There have been so many advances not only in the technology of cycling and in our understanding of training approaches and the key benefits of recovery, but also in the importance of nutrition. In the Good Old Days racing cyclists downed raw eggs and Chianti, with lots of steak on the side. Today pro teams employ their own chefs and there are valuable resources available to any interested amateur on how to eat well for better performance. “The Cycling Chef” by Michelin-starred chef Alan Murchison, released in March of this year, is a valuable addition to this literature.
One of life’s great pleasures is the enjoyment of good food and it is disturbing to me, with deep family ties to gastronomic traditions, that the idea of “food as fuel” has such wide currency. So it was with some concern that I noticed “The Cycling Chef” title includes “Recipes for Getting Lean and Fuelling the Machine.” When thinking of fuel, I have in my mind the depressing image of those truly abominable carbohydrate bars that triathletes would peel the wrapper off of and then stick to their top tubes while racing. However, Mr. Murchison (or his editors) are just toying with us: the author really can cook–”fuelling” is a disservice to what is on offer here.
We have reviewed a number of books here written by food scientists and nutrition experts but this might be the first one written by a chef, someone with experience in matching the kind of ingredients that not only meet an athletic need but are tasty and attractive. This book is actually a sequel to “The Cycling Chef: Recipes for Pleasure and Performance.” Furthermore, Mr. Murchison has an unusual perspective in that not only does he have more than 25 years’ experience in top restaurants, he is himself a dedicated endurance athlete, and as a Masters participant has won multiple European and World titles in duathlon. Focused now on time trialling, he is also one of the principals of The Performance Chef, offering consulting services on nutrition, including menu planning and race preparation.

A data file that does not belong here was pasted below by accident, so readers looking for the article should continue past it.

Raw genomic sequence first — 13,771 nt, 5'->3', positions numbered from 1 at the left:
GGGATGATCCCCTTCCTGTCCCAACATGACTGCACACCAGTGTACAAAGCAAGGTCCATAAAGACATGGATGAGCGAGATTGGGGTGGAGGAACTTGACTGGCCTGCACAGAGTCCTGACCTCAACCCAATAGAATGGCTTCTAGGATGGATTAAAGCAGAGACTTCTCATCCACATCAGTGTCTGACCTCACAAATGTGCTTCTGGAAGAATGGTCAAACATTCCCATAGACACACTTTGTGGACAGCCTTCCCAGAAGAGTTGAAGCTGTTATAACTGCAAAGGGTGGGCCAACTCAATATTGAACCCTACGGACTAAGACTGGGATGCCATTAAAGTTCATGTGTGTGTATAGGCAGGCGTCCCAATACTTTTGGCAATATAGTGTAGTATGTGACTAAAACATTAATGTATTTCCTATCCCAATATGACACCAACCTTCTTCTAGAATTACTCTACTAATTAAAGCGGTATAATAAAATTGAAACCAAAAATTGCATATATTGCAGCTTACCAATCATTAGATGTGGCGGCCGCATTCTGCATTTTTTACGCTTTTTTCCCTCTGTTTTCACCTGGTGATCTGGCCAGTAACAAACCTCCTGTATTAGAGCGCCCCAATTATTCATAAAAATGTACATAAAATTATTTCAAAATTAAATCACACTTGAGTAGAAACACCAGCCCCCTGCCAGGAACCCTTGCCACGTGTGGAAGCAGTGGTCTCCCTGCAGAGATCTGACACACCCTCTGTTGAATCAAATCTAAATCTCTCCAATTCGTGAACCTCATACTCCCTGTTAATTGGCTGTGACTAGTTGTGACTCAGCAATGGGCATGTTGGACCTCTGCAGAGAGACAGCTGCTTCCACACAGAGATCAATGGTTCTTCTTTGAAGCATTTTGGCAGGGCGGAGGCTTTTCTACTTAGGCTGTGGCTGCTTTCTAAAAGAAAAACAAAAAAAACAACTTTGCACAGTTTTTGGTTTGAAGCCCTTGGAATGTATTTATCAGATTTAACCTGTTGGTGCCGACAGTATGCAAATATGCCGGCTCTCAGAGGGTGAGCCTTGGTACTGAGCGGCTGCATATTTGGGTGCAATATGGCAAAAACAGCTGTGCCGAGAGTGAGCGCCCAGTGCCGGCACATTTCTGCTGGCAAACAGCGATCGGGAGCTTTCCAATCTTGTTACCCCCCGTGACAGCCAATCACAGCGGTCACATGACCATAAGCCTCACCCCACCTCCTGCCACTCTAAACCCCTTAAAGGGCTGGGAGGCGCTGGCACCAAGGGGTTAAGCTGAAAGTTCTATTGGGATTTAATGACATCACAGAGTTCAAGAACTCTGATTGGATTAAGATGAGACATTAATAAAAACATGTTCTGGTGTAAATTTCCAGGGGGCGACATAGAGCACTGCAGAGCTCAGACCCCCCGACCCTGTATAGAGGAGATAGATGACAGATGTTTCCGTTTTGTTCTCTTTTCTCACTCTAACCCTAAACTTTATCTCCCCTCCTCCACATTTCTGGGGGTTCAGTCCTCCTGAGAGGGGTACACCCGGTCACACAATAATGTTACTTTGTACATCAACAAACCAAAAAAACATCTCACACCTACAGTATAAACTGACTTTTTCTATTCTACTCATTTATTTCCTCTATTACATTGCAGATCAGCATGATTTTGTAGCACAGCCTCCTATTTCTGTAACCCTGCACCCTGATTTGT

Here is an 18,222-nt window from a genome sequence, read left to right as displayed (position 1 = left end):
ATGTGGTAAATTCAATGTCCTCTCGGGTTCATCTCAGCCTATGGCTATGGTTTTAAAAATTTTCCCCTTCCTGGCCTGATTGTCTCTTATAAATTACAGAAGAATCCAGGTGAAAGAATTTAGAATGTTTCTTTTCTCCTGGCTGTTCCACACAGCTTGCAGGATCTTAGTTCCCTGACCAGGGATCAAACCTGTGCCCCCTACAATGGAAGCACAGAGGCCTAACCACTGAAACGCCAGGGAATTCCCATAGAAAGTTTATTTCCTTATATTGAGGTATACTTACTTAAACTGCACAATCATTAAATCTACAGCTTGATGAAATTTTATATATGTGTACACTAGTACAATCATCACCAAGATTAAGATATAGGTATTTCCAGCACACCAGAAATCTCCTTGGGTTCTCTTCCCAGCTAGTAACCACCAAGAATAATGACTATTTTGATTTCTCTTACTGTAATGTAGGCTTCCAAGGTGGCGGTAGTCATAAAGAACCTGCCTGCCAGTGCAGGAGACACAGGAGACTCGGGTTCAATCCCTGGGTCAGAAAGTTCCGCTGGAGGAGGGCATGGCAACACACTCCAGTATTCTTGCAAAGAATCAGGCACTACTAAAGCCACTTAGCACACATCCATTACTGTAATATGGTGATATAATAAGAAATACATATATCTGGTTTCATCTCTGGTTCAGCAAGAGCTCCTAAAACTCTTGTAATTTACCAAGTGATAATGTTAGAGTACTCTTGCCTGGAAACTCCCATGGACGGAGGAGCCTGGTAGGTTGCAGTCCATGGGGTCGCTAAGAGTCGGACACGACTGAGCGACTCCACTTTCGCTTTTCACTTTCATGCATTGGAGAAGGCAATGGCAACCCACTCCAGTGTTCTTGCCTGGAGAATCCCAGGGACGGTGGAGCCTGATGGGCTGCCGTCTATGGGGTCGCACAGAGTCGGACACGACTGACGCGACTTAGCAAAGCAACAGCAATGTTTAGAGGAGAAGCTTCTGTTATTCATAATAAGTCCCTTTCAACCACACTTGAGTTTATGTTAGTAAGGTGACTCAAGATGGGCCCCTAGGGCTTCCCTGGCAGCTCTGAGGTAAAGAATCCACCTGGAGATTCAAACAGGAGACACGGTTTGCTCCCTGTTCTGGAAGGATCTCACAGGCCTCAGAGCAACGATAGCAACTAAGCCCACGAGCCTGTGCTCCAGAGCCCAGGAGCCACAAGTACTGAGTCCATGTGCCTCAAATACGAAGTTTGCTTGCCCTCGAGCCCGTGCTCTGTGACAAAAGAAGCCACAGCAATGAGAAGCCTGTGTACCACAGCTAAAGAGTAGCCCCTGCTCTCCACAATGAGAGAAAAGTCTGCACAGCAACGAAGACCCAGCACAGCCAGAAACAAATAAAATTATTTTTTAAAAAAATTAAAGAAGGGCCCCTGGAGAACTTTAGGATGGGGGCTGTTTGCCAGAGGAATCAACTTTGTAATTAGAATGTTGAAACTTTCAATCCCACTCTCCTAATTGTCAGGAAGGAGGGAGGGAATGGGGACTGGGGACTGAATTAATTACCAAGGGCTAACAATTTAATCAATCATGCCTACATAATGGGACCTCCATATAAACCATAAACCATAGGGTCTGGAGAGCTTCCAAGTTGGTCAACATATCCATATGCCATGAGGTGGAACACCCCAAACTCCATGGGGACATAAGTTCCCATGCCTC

“The Cycling Chef” is organized quite differently from traditional cookbooks—that is, appetizers then soups, main courses, side dishes, desserts, etc. Rather, the book is arranged around the kind of calendar that an athlete looking to peak for an event would follow. There is food for the off-season, pre-season, and racing times, and the different requirements are explained. For example, after having all that comfort food in the off-season, the pre-season is “lower carbs for body composition and getting back on track.” Pre-race food: “easy-to-digest, high-energy and high-carb.” There is sound advice here about weight loss and power output. The author recoils at the idea of fad diets—all of them work (to some extent) for the same reason, which is calorie deprivation—as none of them are devised for endurance athletes. His tips for losing weight are simple enough: exercise portion control; understand the Glycemic Index; using sugar judicially while riding; get enough protein; go crazy for vegetables.